I have been surprised and dismayed lately, in the wake of the distorted news coverage of the Pope’s comment on condoms, to read several different prominent Catholics making the claim that the Magisterium is unwilling or unable to teach and to answer questions on certain grave moral matters.
Jimmy Akin: “To start exploring the question of contraceptive use outside of marriage would put the Church in a really weird position that could lead to the subversion of the very moral values it is trying to promote…. ” [source]
The ability of the Magisterium to teach on the subject of the entire moral law is a dogma of the Faith. It is heresy to claim that there are questions on grave matters of morality (such as whether contraception use outside of marriage is moral) that the Church cannot or should not answer. The argument that, even by exploring such questions, the Church would subvert its own moral values is absurd. The Church has always taught moral truth on every type of question in every area of morality.
Pope John Paul II: “The Church, in her life and teaching, is thus revealed as ‘the pillar and bulwark of the truth’ ( 1 Tim 3:15), including the truth regarding moral action. Indeed, ‘the Church has the right always and everywhere to proclaim moral principles, even in respect of the social order, and to make judgments about any human matter in so far as this is required by fundamental human rights or the salvation of souls’.” (Veritatis Splendor, n. 27).
Pope John Paul II: “The Church’s Magisterium intervenes not only in the sphere of faith, but also, and inseparably so, in the sphere of morals. It has the task of “discerning, by means of judgments normative for the consciences of believers, those acts which in themselves conform to the demands of faith and foster their expression in life and those which, on the contrary, because intrinsically evil, are incompatible with such demands”. In proclaiming the commandments of God and the charity of Christ, the Church’s Magisterium also teaches the faithful specific particular precepts and requires that they consider them in conscience as morally binding. In addition, the Magisterium carries out an important work of vigilance, warning the faithful of the presence of possible errors, even merely implicit ones, when their consciences fail to acknowledge the correctness and the truth of the moral norms which the Magisterium teaches.” (Veritatis Splendor, n. 110).
The Church teaches that all sexual acts outside of marriage are gravely immoral. Does this imply that the Church is unable to discuss the morality of any acts or elements of an act that occur during extramarital sex? Not at all. For example, the Magisterium teaches that rape is gravely immoral, but that rape of a child is graver still (CCC, n. 2356). In another example, the Magisterium not only condemns artificial procreation, but also condemns various immoral acts that occur as part of the process used to achieve it (see Donum Vitae).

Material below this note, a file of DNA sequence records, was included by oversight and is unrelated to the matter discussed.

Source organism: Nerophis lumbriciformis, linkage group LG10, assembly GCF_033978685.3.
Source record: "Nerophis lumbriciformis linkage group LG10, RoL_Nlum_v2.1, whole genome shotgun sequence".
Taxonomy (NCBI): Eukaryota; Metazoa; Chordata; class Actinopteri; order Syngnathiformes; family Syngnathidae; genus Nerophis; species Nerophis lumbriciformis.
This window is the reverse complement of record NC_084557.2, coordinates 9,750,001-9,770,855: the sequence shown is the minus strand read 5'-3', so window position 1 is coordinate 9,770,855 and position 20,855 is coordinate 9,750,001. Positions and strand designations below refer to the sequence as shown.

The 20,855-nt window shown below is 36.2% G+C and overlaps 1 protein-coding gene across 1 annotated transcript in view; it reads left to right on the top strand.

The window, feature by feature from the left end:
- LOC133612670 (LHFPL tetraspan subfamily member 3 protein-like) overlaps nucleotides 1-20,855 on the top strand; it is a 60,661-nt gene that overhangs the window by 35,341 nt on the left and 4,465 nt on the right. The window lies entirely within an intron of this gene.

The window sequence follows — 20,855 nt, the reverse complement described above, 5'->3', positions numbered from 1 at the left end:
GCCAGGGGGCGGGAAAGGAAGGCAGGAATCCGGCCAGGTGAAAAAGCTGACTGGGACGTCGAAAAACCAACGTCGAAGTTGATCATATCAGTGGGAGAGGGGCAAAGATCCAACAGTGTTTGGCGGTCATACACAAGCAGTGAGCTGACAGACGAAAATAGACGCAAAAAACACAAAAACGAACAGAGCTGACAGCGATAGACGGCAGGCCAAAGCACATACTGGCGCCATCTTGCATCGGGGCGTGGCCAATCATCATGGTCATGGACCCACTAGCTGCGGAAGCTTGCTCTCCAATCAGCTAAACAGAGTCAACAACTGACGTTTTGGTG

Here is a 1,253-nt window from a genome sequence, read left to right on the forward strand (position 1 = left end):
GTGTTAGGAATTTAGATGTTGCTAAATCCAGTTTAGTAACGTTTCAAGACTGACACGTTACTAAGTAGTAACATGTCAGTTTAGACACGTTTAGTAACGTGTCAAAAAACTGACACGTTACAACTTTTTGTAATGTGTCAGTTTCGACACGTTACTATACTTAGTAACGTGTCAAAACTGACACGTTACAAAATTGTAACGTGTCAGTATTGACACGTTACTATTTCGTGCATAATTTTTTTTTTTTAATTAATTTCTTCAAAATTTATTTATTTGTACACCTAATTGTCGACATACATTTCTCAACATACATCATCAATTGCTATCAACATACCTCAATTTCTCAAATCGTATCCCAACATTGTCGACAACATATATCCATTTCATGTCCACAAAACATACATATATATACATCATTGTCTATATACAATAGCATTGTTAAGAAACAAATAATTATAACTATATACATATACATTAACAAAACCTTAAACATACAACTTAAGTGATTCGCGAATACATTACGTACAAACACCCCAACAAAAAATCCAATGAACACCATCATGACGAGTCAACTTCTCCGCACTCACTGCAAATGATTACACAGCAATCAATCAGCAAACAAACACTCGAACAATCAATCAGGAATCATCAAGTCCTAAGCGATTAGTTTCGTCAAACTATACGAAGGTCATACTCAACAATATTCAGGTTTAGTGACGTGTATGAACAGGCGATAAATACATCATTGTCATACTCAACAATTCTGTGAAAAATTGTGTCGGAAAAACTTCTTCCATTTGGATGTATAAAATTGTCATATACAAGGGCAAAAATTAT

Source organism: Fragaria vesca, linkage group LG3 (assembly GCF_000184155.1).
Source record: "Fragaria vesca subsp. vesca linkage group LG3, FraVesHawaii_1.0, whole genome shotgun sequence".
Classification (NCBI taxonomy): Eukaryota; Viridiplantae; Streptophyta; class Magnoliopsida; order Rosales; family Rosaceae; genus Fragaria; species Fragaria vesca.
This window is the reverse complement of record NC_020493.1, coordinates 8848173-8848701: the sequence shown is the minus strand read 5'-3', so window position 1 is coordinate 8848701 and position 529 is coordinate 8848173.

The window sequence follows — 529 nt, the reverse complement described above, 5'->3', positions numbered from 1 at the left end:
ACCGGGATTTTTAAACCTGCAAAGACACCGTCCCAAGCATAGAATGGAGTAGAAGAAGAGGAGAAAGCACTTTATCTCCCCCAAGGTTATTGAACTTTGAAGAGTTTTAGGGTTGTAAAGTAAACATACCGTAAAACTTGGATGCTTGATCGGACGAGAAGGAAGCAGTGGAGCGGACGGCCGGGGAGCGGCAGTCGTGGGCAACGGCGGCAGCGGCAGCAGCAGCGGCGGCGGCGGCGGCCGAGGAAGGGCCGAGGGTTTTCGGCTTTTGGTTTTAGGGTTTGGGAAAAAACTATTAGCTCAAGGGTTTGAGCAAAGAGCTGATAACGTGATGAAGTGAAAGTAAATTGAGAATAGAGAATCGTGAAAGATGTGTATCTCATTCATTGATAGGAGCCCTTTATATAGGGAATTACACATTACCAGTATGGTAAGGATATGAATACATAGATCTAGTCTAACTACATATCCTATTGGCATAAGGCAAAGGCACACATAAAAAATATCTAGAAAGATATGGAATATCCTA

Therefore, the Magisterium is able to explore and answer the question of contraceptive use outside of marriage. Akin errs by claiming that the Magisterium cannot or should not do so. But he also errs by speaking as if the Magisterium has not already answered the question. In fact the Magisterium has taught that the use of contraception is always immoral, regardless of marital state. See my article here for an explanation (points a. through g.)
Why do Akin and other commentators claim that the Magisterium has not yet condemned the use of contraception outside of marriage? It is partly because they have a distorted understanding of the teaching of the Magisterium. They view the teachings of the Magisterium as if these were rulings, rather than teachings. And so all of the teachings of the Magisterium on the basic principles of ethics (e.g. in Veritatis Splendor) carry little weight with them. They require an explicit statement on each question. If the basic principles of ethics taught by the Magisterium necessarily imply that an act, such as the use of contraception outside of marriage, is always gravely immoral, it seems to them only an opinion or a dubious interpretation. Or if the many explicit teachings of the Magisterium on a subject, such as sexuality, necessarily imply certain conclusions on particular points, they do not accept it. They do not believe the implicit teachings of the Magisterium, but only what is explicit.
And so, persons like this often say that we must wait for an answer from the Magisterium on various moral questions.
But the Magisterium teaches that the whole moral law is accessible to reason alone, even apart from Divine Revelation. And with Tradition and Scripture and the teachings of the Magisterium for the past 2000 years, how is it possible that important questions on morality are supposedly unanswerable until the Magisterium provides an explicit ruling? In truth, there is no question of morality that is not answerable today, from reason and from Tradition, Scripture, Magisterium. The Magisterium, of course, can and should and will continue to teach on morality. But the Holy Spirit, in His teaching through the Magisterium, is really only reminding us of what we already know (John 14:26).